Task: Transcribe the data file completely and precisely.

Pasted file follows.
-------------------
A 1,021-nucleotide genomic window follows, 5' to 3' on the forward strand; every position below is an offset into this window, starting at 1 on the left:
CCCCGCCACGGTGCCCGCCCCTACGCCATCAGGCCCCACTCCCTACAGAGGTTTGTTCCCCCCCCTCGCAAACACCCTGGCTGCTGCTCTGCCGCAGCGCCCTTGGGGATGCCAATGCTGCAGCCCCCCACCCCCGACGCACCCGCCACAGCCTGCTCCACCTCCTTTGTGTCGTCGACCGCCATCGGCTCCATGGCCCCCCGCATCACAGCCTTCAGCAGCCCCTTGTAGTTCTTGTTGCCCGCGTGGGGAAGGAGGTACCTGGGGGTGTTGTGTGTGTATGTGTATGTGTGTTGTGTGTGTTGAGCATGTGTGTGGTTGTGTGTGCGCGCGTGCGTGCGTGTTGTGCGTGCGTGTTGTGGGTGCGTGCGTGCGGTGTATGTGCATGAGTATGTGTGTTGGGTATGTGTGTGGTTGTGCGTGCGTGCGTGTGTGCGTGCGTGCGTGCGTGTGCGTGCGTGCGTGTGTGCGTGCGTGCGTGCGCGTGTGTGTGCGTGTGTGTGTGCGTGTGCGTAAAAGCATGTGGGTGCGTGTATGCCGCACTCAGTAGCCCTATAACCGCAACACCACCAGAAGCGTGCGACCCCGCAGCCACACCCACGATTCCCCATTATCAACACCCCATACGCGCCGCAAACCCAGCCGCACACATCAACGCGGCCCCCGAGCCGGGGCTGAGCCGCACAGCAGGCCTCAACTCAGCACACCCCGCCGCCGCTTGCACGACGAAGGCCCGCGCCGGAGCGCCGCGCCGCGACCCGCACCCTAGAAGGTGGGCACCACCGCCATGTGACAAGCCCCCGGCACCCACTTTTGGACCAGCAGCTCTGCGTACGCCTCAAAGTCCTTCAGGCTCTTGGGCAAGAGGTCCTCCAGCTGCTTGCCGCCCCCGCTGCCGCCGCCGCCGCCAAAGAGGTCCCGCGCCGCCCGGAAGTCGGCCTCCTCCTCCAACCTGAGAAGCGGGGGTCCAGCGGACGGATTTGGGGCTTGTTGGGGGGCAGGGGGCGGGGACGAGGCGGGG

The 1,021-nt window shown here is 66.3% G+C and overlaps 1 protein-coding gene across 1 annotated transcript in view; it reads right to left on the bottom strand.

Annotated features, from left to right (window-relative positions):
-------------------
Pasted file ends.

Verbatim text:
A 1,021-nucleotide genomic window follows, 5' to 3' on the forward strand; every position below is an offset into this window, starting at 1 on the left:
CCCCGCCACGGTGCCCGCCCCTACGCCATCAGGCCCCACTCCCTACAGAGGTTTGTTCCCCCCCCTCGCAAACACCCTGGCTGCTGCTCTGCCGCAGCGCCCTTGGGGATGCCAATGCTGCAGCCCCCCACCCCCGACGCACCCGCCACAGCCTGCTCCACCTCCTTTGTGTCGTCGACCGCCATCGGCTCCATGGCCCCCCGCATCACAGCCTTCAGCAGCCCCTTGTAGTTCTTGTTGCCCGCGTGGGGAAGGAGGTACCTGGGGGTGTTGTGTGTGTATGTGTATGTGTGTTGTGTGTGTTGAGCATGTGTGTGGTTGTGTGTGCGCGCGTGCGTGCGTGTTGTGCGTGCGTGTTGTGGGTGCGTGCGTGCGGTGTATGTGCATGAGTATGTGTGTTGGGTATGTGTGTGGTTGTGCGTGCGTGCGTGTGTGCGTGCGTGCGTGCGTGTGCGTGCGTGCGTGTGTGCGTGCGTGCGTGCGCGTGTGTGTGCGTGTGTGTGTGCGTGTGCGTAAAAGCATGTGGGTGCGTGTATGCCGCACTCAGTAGCCCTATAACCGCAACACCACCAGAAGCGTGCGACCCCGCAGCCACACCCACGATTCCCCATTATCAACACCCCATACGCGCCGCAAACCCAGCCGCACACATCAACGCGGCCCCCGAGCCGGGGCTGAGCCGCACAGCAGGCCTCAACTCAGCACACCCCGCCGCCGCTTGCACGACGAAGGCCCGCGCCGGAGCGCCGCGCCGCGACCCGCACCCTAGAAGGTGGGCACCACCGCCATGTGACAAGCCCCCGGCACCCACTTTTGGACCAGCAGCTCTGCGTACGCCTCAAAGTCCTTCAGGCTCTTGGGCAAGAGGTCCTCCAGCTGCTTGCCGCCCCCGCTGCCGCCGCCGCCGCCAAAGAGGTCCCGCGCCGCCCGGAAGTCGGCCTCCTCCTCCAACCTGAGAAGCGGGGGTCCAGCGGACGGATTTGGGGCTTGTTGGGGGGCAGGGGGCGGGGACGAGGCGGGG

The 1,021-nt window shown here is 66.3% G+C and overlaps 1 protein-coding gene across 1 annotated transcript in view; it reads right to left on the bottom strand.

Annotated features, from left to right (window-relative positions):